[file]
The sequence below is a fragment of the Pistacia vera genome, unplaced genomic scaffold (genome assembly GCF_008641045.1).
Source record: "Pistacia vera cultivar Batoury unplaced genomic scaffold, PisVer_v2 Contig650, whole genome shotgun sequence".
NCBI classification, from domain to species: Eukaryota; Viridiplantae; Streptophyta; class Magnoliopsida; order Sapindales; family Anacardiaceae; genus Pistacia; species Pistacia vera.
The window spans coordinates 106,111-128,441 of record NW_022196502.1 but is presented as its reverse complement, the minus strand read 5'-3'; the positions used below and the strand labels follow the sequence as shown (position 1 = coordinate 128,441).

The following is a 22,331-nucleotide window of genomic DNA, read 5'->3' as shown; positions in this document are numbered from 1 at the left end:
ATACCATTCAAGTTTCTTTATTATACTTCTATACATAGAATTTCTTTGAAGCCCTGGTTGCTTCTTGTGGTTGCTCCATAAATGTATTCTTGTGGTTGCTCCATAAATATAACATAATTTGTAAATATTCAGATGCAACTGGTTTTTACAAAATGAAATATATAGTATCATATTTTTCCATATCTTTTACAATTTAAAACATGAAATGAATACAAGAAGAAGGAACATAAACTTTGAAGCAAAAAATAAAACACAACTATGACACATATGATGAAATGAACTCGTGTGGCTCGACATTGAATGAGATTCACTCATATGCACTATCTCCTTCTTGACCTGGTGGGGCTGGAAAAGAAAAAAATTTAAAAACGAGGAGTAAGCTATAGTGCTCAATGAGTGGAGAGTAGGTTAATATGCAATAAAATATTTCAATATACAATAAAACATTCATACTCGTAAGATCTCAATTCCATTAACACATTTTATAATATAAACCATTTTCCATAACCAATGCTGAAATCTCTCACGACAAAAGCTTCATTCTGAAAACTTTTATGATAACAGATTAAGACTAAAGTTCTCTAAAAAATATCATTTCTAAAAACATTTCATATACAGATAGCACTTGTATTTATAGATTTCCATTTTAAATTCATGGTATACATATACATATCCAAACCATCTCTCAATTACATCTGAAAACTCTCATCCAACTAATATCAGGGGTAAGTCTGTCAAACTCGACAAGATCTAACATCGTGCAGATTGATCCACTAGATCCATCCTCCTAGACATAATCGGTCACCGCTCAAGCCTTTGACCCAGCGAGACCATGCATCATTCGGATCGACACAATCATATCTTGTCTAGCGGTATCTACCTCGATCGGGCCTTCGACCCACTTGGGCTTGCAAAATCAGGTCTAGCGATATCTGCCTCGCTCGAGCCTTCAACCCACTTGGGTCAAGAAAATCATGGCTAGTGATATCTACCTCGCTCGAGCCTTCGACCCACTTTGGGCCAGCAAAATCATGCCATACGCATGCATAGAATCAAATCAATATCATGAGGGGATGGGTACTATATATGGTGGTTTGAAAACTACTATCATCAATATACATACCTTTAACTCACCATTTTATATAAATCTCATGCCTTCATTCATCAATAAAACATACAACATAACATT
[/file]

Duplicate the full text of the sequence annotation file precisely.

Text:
The sequence below is a fragment of the Pistacia vera genome, unplaced genomic scaffold (genome assembly GCF_008641045.1).
Source record: "Pistacia vera cultivar Batoury unplaced genomic scaffold, PisVer_v2 Contig650, whole genome shotgun sequence".
NCBI classification, from domain to species: Eukaryota; Viridiplantae; Streptophyta; class Magnoliopsida; order Sapindales; family Anacardiaceae; genus Pistacia; species Pistacia vera.
The window spans coordinates 106,111-128,441 of record NW_022196502.1 but is presented as its reverse complement, the minus strand read 5'-3'; the positions used below and the strand labels follow the sequence as shown (position 1 = coordinate 128,441).

The following is a 22,331-nucleotide window of genomic DNA, read 5'->3' as shown; positions in this document are numbered from 1 at the left end:
ATACCATTCAAGTTTCTTTATTATACTTCTATACATAGAATTTCTTTGAAGCCCTGGTTGCTTCTTGTGGTTGCTCCATAAATGTATTCTTGTGGTTGCTCCATAAATATAACATAATTTGTAAATATTCAGATGCAACTGGTTTTTACAAAATGAAATATATAGTATCATATTTTTCCATATCTTTTACAATTTAAAACATGAAATGAATACAAGAAGAAGGAACATAAACTTTGAAGCAAAAAATAAAACACAACTATGACACATATGATGAAATGAACTCGTGTGGCTCGACATTGAATGAGATTCACTCATATGCACTATCTCCTTCTTGACCTGGTGGGGCTGGAAAAGAAAAAAATTTAAAAACGAGGAGTAAGCTATAGTGCTCAATGAGTGGAGAGTAGGTTAATATGCAATAAAATATTTCAATATACAATAAAACATTCATACTCGTAAGATCTCAATTCCATTAACACATTTTATAATATAAACCATTTTCCATAACCAATGCTGAAATCTCTCACGACAAAAGCTTCATTCTGAAAACTTTTATGATAACAGATTAAGACTAAAGTTCTCTAAAAAATATCATTTCTAAAAACATTTCATATACAGATAGCACTTGTATTTATAGATTTCCATTTTAAATTCATGGTATACATATACATATCCAAACCATCTCTCAATTACATCTGAAAACTCTCATCCAACTAATATCAGGGGTAAGTCTGTCAAACTCGACAAGATCTAACATCGTGCAGATTGATCCACTAGATCCATCCTCCTAGACATAATCGGTCACCGCTCAAGCCTTTGACCCAGCGAGACCATGCATCATTCGGATCGACACAATCATATCTTGTCTAGCGGTATCTACCTCGATCGGGCCTTCGACCCACTTGGGCTTGCAAAATCAGGTCTAGCGATATCTGCCTCGCTCGAGCCTTCAACCCACTTGGGTCAAGAAAATCATGGCTAGTGATATCTACCTCGCTCGAGCCTTCGACCCACTTTGGGCCAGCAAAATCATGCCATACGCATGCATAGAATCAAATCAATATCATGAGGGGATGGGTACTATATATGGTGGTTTGAAAACTACTATCATCAATATACATACCTTTAACTCACCATTTTATATAAATCTCATGCCTTCATTCATCAATAAAACATACAACATAACATT